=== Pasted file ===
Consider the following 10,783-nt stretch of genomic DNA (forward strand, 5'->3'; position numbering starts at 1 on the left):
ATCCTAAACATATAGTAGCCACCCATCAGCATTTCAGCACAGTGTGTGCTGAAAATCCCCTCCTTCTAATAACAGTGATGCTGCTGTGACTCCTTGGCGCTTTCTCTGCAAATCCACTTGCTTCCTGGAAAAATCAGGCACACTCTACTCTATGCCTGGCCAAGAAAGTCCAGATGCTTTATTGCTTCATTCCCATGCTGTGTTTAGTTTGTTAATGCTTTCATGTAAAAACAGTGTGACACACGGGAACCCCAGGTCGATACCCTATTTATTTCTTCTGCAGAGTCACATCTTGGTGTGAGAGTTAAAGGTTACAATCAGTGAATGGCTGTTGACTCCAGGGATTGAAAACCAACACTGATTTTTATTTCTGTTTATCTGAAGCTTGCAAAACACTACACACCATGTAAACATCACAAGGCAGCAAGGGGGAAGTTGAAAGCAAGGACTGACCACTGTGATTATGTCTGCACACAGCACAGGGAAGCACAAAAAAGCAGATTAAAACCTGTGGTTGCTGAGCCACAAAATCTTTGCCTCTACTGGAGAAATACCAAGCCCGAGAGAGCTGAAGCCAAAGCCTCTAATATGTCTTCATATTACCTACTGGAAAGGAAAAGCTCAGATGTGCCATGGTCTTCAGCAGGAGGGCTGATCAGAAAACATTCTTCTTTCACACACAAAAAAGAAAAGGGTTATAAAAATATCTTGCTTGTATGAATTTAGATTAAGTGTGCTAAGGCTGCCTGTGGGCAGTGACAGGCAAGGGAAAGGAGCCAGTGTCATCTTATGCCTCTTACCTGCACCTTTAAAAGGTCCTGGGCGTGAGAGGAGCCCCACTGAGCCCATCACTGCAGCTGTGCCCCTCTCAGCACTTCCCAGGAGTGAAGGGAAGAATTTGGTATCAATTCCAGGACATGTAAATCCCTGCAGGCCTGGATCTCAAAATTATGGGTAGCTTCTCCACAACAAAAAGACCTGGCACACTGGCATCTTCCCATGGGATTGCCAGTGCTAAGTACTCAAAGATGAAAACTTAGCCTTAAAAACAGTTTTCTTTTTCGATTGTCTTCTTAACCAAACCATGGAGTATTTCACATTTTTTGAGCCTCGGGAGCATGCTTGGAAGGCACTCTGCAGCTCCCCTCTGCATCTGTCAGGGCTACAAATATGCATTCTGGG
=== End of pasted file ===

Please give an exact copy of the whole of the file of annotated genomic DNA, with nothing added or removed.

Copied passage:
Consider the following 10,783-nt stretch of genomic DNA (forward strand, 5'->3'; position numbering starts at 1 on the left):
ATCCTAAACATATAGTAGCCACCCATCAGCATTTCAGCACAGTGTGTGCTGAAAATCCCCTCCTTCTAATAACAGTGATGCTGCTGTGACTCCTTGGCGCTTTCTCTGCAAATCCACTTGCTTCCTGGAAAAATCAGGCACACTCTACTCTATGCCTGGCCAAGAAAGTCCAGATGCTTTATTGCTTCATTCCCATGCTGTGTTTAGTTTGTTAATGCTTTCATGTAAAAACAGTGTGACACACGGGAACCCCAGGTCGATACCCTATTTATTTCTTCTGCAGAGTCACATCTTGGTGTGAGAGTTAAAGGTTACAATCAGTGAATGGCTGTTGACTCCAGGGATTGAAAACCAACACTGATTTTTATTTCTGTTTATCTGAAGCTTGCAAAACACTACACACCATGTAAACATCACAAGGCAGCAAGGGGGAAGTTGAAAGCAAGGACTGACCACTGTGATTATGTCTGCACACAGCACAGGGAAGCACAAAAAAGCAGATTAAAACCTGTGGTTGCTGAGCCACAAAATCTTTGCCTCTACTGGAGAAATACCAAGCCCGAGAGAGCTGAAGCCAAAGCCTCTAATATGTCTTCATATTACCTACTGGAAAGGAAAAGCTCAGATGTGCCATGGTCTTCAGCAGGAGGGCTGATCAGAAAACATTCTTCTTTCACACACAAAAAAGAAAAGGGTTATAAAAATATCTTGCTTGTATGAATTTAGATTAAGTGTGCTAAGGCTGCCTGTGGGCAGTGACAGGCAAGGGAAAGGAGCCAGTGTCATCTTATGCCTCTTACCTGCACCTTTAAAAGGTCCTGGGCGTGAGAGGAGCCCCACTGAGCCCATCACTGCAGCTGTGCCCCTCTCAGCACTTCCCAGGAGTGAAGGGAAGAATTTGGTATCAATTCCAGGACATGTAAATCCCTGCAGGCCTGGATCTCAAAATTATGGGTAGCTTCTCCACAACAAAAAGACCTGGCACACTGGCATCTTCCCATGGGATTGCCAGTGCTAAGTACTCAAAGATGAAAACTTAGCCTTAAAAACAGTTTTCTTTTTCGATTGTCTTCTTAACCAAACCATGGAGTATTTCACATTTTTTGAGCCTCGGGAGCATGCTTGGAAGGCACTCTGCAGCTCCCCTCTGCATCTGTCAGGGCTACAAATATGCATTCTGGG